Photo by Edwin A. Franken
“If you thought the jungle was all about natural remedies, you’re wrong,” my friend Marcel says. “The jungle is about getting laid. And I guess about the fear that you won’t be able to.”
We are in the aphrodisiac section of Belén, the mind-boggling market in the Peruvian river town of Iquitos. Luz, a wizened old lady who supports herself on a stick as she stretches to reach various wares on her shelves is here to explain the best buys. She is “half-wild” as she calls it: half indigenous. Her father was mestizo (mixed race) but her mother was born into the matsés tribe and she grew up almost 200km down the Amazon River near the Brazilian border, 200km and – for the matsés – a lifetime away.
Luz reels off intimate secrets about just what a man or a woman might need to “perform” without batting an eyelid. “In Iquitos, people like to party,” she says. “They use these jungle herbs for aphrodisiacs without thinking what they really are. But for the matsés the relationship with our environment is more intense. For us, aphrodisiacs are not just about sex – they’re about feeling better – about feeling energized, reducing blood pressure, even stopping kidney dysfunction. You get from the plant everything you can. Once you’re feeling better, then…” She claps her hands together. “Well, that’s the secret, you understand?”
The three most popular items in her deadpan guided tour are, in order of their sensual-sounding names: 7 raices (“seven roots,” concocted with roots including the strongly clove-scented clavo huasca, a close and equally potent cousin of the hallucinogenic and far-more famous ayahuasca); rompe calzon (which translates as “panty breaker,” hinting at its power for prospective lovers); and the party favourite SVSS (“siete veces sin sacarla,” or “seven times without pulling out”).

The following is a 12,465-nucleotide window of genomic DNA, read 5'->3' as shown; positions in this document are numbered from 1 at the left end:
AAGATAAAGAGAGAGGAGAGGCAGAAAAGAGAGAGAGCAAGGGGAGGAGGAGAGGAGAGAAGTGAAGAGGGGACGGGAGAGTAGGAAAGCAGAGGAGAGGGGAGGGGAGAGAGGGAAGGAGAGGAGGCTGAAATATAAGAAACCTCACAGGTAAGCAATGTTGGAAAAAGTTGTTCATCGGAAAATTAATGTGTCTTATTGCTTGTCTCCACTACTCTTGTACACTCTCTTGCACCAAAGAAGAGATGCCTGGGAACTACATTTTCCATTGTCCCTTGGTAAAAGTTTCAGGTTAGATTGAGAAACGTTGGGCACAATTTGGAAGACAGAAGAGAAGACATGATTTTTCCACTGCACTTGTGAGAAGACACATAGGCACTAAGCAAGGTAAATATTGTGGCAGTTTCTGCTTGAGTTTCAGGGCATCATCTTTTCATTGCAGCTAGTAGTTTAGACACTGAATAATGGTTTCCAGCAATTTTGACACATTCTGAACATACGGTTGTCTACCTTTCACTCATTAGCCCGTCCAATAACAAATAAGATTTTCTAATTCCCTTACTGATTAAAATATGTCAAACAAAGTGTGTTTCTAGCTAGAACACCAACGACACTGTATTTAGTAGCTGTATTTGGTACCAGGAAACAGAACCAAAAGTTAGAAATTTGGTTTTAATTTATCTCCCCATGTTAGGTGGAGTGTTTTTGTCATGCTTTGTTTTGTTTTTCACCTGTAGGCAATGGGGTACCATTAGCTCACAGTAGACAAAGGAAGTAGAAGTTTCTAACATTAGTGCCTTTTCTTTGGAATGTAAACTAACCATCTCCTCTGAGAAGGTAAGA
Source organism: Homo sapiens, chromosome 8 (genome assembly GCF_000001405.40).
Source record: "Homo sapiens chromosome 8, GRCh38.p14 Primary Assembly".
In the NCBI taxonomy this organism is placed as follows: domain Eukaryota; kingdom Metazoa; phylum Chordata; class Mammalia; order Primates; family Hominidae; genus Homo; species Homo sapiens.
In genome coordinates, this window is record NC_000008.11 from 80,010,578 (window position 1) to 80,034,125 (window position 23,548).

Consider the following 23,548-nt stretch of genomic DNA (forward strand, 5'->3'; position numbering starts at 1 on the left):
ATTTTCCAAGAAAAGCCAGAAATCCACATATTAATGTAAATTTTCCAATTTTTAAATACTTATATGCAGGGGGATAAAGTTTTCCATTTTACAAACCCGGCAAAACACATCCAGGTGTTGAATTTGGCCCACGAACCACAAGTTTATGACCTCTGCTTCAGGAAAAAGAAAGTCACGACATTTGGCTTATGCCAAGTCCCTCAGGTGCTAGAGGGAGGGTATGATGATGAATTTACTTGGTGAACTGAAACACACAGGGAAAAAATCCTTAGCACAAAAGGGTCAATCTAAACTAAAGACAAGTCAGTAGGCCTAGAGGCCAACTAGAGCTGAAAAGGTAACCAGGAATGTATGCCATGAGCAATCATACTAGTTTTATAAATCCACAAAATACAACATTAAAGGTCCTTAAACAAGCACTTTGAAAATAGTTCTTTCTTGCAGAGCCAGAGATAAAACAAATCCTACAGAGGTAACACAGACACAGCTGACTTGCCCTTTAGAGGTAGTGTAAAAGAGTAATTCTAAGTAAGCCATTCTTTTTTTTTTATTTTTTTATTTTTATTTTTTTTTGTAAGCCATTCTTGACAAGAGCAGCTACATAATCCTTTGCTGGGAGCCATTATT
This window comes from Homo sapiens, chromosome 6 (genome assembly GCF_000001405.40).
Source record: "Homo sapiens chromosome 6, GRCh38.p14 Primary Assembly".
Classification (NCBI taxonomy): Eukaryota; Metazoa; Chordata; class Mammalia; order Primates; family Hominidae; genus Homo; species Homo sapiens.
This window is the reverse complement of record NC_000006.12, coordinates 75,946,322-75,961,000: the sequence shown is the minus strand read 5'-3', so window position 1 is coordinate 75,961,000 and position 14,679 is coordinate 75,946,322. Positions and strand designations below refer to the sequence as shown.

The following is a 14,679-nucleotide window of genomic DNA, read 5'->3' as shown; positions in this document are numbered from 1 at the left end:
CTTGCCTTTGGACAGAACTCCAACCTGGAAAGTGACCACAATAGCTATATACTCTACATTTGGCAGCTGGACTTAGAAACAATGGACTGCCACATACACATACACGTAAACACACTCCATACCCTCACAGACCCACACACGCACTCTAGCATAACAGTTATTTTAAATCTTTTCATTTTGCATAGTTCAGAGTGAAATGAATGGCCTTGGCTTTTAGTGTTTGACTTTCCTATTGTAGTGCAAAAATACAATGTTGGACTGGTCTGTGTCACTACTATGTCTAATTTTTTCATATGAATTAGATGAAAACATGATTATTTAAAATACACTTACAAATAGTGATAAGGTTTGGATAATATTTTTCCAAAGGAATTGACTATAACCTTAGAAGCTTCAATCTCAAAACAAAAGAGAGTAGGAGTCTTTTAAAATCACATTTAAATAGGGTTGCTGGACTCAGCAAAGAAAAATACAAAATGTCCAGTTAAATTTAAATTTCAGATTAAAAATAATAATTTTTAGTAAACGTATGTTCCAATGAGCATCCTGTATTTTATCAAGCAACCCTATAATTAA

A hotchpotch of rainforest plants are marinated in aguardiente, a homemade Latin American firewater rum, which sets off the stimulating agents. These include cumaceba, which also double as preventatives for arthritis, or tahuari, which can treat anything from gastric ulcers to respiratory disorders. Stranger ingredients include the genitals of the achuni, an animal resembling a cross between a raccoon and a mini anteater, and surprisingly familiar ones such as cashew nuts.
“The more stimulating the plant, the more other healing properties it has,” Luz says. However, the last ingredient she shows me is perhaps the most telling: bottled parts of the bufeo colorado, or pink river dolphin. “It’s like the spirit of the river,” Luz says, “the most sacred creature there is.” But not sacred enough not to bottle? “It’s because it is sacred that it has to be bottled,” she says. “These dolphins can transform into beautiful men who take people, usually young girls away, back into the water with them.”
When I ask where they are taken, she gestures vaguely, somewhere out beyond the wide grey meander of the river, the mottled green of the scrub. “Out there somewhere – where they don’t return. So eating the dolphin means it can’t do that – it means the magic is transferred to the person eating it.”